What books are you reading for pleasure these days?

gordo

All-Pro
Location
Arizona
Name
Gordon
A favorite series of mine! Too bad it's not in print anymore; there are some brilliant science fiction tropes developed for the books.

Same - love it from a mil scifi standpoint.

I had read some of the individual stories and small collections many years ago. When I went looking for the complete collection in hardcover, they had already sold out and I was only able to get the paperbacks. I wasn't aware they were no longer in print.
 
Location
Vancouver BC
Name
Graham
Same - love it from a mil scifi standpoint.

I had read some of the individual stories and small collections many years ago. When I went looking for the complete collection in hardcover, they had already sold out and I was only able to get the paperbacks. I wasn't aware they were no longer in print.
It's like almost every book these days; if they can't be guaranteed of the sale of most of a reprint, they won't run it.
 

gordo

All-Pro
Location
Arizona
Name
Gordon
It's like almost every book these days; if they can't be guaranteed of the sale of most of a reprint, they won't run it.

Honestly, if it's not a hard cover book I'll keep and read over and over, or a photo book, going forward will most likely be all e-books. Downsizing means less space, I'm not going to have a lot of room for books in the future.
 

gordo

All-Pro
Location
Arizona
Name
Gordon
These are in Amazon UK in Kindle format: the complete Hammer’s Slammers in three volumes for a little under 16GBP.

I’m picking up so many recommendations from this thread. Thanks for this one!

Yeah, I'll refer to this thread now and again, and later down the road will be getting some books I've seen mentioned. Nice little resource.

I think I paid about 36USD for the three volumes, as paperbacks.
 
Location
Seattle
Name
Andrew
Finished Travels with Charley. Sometimes books hit at just the right time, and this was one of them. I enjoyed it like a fine meal. Even though it was written around 1960, I think it still paints an accurate picture of America, or at least Steinbeck's perspective is very close to mine, as someone who was also born and raised in California (and outside of the mainstream 'culture' of California). I feel like my experience of an upbringing like his gives a person a sense of objectivity about the rest of the USA, a sort of detachment. Or, I'm just deluded into thinking that I'm objective or observationally sound. But, anyway, I really resonated with that book and it still gives a pretty clear picture of how I look at the country.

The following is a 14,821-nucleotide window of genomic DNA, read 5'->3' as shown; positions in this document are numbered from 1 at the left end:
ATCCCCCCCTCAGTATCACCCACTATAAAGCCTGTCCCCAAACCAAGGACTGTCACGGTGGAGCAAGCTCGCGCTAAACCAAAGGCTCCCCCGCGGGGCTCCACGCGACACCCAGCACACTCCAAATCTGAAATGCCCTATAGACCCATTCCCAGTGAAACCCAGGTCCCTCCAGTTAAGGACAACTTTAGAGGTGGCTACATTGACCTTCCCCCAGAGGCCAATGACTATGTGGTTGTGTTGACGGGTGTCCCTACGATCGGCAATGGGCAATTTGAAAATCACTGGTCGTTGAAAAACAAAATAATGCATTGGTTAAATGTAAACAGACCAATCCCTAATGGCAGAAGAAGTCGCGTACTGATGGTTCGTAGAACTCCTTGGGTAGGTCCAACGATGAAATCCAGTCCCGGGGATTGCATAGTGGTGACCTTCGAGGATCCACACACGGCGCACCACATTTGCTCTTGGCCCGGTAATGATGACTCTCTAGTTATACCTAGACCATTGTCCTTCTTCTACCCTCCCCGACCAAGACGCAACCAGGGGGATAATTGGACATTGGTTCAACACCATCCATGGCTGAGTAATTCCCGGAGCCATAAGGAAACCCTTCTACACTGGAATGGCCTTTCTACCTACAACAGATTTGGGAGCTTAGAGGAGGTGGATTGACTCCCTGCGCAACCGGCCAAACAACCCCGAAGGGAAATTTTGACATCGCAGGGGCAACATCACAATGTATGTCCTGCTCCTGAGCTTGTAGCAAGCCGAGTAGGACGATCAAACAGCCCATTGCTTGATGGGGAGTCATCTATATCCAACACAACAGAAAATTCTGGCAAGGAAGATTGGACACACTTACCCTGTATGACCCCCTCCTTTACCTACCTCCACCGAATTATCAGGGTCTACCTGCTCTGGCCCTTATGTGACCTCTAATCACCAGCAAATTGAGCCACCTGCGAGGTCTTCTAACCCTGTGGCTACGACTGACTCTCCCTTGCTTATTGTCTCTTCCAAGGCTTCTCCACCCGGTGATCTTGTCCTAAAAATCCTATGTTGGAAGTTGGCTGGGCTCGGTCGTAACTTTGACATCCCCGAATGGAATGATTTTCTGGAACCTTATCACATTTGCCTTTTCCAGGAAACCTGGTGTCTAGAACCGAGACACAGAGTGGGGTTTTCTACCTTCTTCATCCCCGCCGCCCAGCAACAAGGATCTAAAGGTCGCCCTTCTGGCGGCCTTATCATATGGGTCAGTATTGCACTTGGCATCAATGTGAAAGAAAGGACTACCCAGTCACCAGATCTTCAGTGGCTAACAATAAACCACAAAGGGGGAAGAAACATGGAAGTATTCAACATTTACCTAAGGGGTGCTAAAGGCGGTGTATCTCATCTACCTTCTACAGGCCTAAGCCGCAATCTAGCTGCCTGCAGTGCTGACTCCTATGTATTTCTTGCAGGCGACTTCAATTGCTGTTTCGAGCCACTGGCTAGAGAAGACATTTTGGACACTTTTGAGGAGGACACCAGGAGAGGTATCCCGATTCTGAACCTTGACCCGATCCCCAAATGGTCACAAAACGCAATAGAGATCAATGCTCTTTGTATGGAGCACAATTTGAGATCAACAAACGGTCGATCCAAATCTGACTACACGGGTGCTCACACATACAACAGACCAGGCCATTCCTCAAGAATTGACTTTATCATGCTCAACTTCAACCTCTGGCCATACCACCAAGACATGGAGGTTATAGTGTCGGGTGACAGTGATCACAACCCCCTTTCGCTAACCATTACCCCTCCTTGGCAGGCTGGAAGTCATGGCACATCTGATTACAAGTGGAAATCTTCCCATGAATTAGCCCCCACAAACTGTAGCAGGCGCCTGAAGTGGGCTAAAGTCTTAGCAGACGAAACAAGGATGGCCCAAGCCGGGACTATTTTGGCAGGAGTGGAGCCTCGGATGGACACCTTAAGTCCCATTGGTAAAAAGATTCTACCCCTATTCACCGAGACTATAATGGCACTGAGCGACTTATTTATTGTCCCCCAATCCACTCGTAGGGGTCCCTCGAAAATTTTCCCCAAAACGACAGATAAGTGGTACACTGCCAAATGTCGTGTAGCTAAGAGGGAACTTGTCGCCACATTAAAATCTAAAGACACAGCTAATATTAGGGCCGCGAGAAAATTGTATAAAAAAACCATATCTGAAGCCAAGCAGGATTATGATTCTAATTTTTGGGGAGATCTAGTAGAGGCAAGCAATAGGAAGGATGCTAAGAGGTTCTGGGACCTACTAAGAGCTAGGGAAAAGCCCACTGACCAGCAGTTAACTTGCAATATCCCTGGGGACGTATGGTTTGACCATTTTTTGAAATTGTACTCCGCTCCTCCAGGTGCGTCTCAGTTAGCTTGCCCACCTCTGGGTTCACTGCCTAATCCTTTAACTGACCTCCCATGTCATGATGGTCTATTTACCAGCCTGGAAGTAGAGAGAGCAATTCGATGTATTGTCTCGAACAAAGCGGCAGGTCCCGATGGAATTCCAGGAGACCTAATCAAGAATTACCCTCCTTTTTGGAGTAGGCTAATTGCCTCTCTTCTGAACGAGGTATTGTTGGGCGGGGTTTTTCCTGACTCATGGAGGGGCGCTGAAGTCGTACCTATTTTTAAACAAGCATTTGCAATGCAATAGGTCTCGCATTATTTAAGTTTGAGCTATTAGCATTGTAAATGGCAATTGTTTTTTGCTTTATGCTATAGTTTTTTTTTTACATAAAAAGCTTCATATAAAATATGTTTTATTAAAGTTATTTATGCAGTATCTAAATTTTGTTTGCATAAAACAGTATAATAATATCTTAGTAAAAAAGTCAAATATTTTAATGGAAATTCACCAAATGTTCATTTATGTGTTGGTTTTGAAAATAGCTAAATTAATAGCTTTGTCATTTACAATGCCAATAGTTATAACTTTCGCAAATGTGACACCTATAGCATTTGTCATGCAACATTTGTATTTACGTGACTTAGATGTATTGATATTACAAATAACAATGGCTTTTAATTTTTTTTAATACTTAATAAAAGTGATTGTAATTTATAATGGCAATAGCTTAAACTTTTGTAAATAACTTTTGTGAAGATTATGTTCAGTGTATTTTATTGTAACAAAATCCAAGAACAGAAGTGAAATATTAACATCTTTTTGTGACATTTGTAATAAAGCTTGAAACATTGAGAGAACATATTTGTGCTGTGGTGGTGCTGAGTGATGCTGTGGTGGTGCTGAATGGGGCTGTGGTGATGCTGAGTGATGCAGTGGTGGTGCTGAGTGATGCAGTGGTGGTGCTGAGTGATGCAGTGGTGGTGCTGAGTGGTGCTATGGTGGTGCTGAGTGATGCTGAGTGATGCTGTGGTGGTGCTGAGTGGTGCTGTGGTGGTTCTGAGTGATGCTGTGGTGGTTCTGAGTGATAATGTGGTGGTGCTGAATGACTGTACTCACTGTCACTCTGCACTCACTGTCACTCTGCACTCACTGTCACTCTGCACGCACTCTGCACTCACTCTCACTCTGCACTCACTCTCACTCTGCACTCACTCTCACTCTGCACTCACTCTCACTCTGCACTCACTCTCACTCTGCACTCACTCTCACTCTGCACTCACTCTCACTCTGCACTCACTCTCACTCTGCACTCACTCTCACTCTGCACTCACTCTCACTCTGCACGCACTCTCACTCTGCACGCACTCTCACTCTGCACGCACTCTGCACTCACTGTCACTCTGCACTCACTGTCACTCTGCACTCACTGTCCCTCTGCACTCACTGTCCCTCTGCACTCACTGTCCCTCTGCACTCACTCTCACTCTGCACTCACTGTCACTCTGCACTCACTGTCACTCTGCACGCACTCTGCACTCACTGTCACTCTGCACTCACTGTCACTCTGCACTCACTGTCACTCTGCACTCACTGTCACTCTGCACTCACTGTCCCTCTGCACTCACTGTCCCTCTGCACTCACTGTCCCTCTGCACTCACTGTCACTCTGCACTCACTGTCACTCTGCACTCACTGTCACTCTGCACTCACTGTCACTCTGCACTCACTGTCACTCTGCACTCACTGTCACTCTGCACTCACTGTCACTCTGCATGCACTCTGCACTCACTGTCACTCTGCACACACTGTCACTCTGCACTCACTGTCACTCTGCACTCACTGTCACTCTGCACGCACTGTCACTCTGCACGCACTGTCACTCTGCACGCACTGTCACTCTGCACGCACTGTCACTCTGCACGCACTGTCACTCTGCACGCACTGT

Richard

All-Pro
Location
Marlow, UK
I’m currently reading this, which was a Christmas present from my partner. Not only that, but it was bought from a local independent bookshop and signed and dedicated by the author, who lives nearby. Actually, I saw him at the Remembrance Day service in town in November but didn’t get a chance to speak to him. Maybe next time.

Harrier Book.jpg
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I’m really enjoying his accounts of flying at Red Flag and other NATO training exercises, and finding out how the Royal Navy's Harrier aircraft got on against more capable opposition in simulated combat (some days better than others). There’s plenty of humour, plenty of salty language and plenty of rude comments directed at the RAF (the Royal Air Force being friendly rivals to the RN Fleet Air Arm).

Later in the book Commander Tremelling gets sent into action in Afghanistan, and then to America to fly F-18s as part of an exchange program with US Navy, but I haven’t got those bits yet.

-R
 

gordo

All-Pro
Location
Arizona
Name
Gordon
I’m currently reading this, which was a Christmas present from my partner. Not only that, but it was bought from a local independent bookshop and signed and dedicated by the author, who lives nearby. Actually, I saw him at the Remembrance Day service in town in November but didn’t get a chance to speak to him. Maybe next time.

View attachment 360490

I’m really enjoying his accounts of flying at Red Flag and other NATO training exercises, and finding out how the Royal Navy's Harrier aircraft got on against more capable opposition in simulated combat (some days better than others). There’s plenty of humour, plenty of salty language and plenty of rude comments directed at the RAF (the Royal Air Force being friendly rivals to the RN Fleet Air Arm).